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Multi-phase Structured Matter

Understanding, exploiting, and controlling structure in materials, both solid and fluid, is crucial for a range of technological applications. The structure of interest can span several scales, from atoms/molecules (atomic-scale), microscopic assemblies composed of clusters and particles (meso-scale), to multiphasic and granular organization of matter (continuum-scale). In several instances, the resultant properties are tuned by controlling scale-specific architecture and morphology. In this research cluster, we aim to engineer matter by the synthesis and manipulation of structure of matter at one or several of these scales, as a way to control functional properties for emerging technologies. 

Probing and characterizing structure across scales requires experimental, theoretical, and modeling tools from across a wide range of disciplines and the MIE department is home to a strong group of researchers in related areas.  The cluster brings together research groups in synthesis and processing, characterization, and computational modeling and theory. The cluster can be partitioned into three main thrust areas: i) particulate media, ii) architectured matter, and iii) multiphase solutions and materials. Research activities in particulate media involve ionic/polyelectrolytic solutions, functional colloidal gels and suspensions (e.g. magnetic particulate suspensions), and powder-processing routes for next-generation additive manufacturing of metallic alloys and ceramics. Architecture-mediated control over properties involves efforts in nanoelectronic materials formed by nanostructuring of functional building blocks such as nanotubes, nanowires/nanorods nd nanoparticles,  self-/directed-assembly and printing of functional building blocks into prescribed patterns, 3D printing, cellular and metamaterials, origami and kirigami-based materials, and active, adaptive architectures. Efforts in multiphase matter include phase change materials, defect engineering in crystalline metals and ceramics (grain boundary and dislocation microstructures), interface engineering in multiphase materials, and multiphase flows and their applications in microfluidics and geophysical systems.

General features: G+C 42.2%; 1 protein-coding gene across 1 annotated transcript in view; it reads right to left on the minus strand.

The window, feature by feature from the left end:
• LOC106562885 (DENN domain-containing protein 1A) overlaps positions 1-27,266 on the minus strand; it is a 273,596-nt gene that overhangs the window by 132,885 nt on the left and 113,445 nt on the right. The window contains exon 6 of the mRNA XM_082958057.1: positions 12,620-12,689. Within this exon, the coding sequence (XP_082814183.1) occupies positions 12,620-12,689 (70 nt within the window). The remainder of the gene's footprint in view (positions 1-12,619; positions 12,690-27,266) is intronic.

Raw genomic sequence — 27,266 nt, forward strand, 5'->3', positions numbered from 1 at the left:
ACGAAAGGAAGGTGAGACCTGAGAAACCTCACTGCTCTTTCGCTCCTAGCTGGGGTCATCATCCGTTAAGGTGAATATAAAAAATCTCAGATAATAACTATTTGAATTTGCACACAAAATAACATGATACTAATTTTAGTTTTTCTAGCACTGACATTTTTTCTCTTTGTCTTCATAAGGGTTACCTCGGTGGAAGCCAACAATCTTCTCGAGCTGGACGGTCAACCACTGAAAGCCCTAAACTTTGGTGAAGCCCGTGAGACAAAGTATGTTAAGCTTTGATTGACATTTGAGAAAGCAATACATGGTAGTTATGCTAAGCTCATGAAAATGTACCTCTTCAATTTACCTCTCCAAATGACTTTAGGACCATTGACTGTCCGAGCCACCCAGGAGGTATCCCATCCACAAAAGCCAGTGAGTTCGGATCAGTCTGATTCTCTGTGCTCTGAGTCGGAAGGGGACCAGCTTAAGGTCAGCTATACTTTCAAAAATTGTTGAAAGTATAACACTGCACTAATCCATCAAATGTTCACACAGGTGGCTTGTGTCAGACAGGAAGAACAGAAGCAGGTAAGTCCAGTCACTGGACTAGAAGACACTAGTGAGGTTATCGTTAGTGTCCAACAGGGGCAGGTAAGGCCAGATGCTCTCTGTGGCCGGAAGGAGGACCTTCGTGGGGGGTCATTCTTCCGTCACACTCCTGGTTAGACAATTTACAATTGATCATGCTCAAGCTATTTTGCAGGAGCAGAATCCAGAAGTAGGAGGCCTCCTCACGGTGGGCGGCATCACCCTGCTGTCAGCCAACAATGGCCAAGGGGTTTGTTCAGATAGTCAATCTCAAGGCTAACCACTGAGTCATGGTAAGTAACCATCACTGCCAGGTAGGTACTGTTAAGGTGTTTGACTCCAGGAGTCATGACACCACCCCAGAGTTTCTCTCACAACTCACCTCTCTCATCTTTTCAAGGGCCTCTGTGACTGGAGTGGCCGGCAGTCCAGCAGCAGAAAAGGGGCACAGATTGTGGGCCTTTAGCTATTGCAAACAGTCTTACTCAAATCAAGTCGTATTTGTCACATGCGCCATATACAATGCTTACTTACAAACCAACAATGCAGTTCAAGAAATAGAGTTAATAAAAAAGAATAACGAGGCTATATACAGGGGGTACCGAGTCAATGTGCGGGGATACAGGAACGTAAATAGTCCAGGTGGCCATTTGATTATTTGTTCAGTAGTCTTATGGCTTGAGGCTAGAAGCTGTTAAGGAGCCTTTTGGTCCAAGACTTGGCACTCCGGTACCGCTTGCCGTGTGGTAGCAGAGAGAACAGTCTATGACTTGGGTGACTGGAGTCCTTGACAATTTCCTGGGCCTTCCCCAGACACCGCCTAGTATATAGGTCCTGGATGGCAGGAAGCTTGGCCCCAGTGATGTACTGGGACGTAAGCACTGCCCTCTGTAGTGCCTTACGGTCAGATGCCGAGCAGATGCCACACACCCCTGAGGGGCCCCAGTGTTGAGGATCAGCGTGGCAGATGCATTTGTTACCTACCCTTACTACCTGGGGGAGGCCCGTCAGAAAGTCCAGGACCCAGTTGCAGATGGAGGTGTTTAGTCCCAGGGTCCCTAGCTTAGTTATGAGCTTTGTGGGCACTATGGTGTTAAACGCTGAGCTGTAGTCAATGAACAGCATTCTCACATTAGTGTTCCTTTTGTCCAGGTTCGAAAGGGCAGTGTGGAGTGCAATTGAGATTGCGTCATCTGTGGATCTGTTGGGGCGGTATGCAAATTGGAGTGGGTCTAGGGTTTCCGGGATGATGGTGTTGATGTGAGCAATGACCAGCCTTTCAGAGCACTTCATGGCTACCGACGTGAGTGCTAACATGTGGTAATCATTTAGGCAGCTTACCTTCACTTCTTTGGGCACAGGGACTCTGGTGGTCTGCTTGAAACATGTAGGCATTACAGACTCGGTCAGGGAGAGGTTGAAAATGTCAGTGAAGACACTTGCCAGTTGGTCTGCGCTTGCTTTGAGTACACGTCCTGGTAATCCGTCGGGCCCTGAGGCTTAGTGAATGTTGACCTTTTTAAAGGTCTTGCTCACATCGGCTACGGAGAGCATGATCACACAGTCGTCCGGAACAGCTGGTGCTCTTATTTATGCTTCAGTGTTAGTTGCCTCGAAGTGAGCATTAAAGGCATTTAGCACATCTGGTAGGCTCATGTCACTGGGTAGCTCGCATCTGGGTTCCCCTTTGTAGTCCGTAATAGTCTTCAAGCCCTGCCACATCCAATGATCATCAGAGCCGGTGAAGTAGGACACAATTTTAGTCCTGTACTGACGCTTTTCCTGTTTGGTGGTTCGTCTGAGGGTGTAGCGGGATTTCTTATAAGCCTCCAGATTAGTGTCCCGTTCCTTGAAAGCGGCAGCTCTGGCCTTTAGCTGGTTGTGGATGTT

Some examples of work in this area include: counterion organization in a polyelectrolyte solutions, functional properties and flow of ionic liquids, suspensions of magnetic particles, controlled pore size and structure in consolidated powder beds, structure-property relations in polycrystalline alloys, ceramics or other sintered materials of interest in modern additive manufacturing techniques, non-linear instabilities such as buckling and rupture of particulates and their surfaces (mechanical), non-linear geophysical flows (fluids),  synthesis and growth of low-dimensional nanostructures such as nanotubes, nanowires and nanorods, multifunctional properties of assemblies of nanoscale building blocks (fibers and thin films), mechanical and optical properties of architectured cellular materials and metamaterials, and origami based active thin films.

Associated Faculty & Staff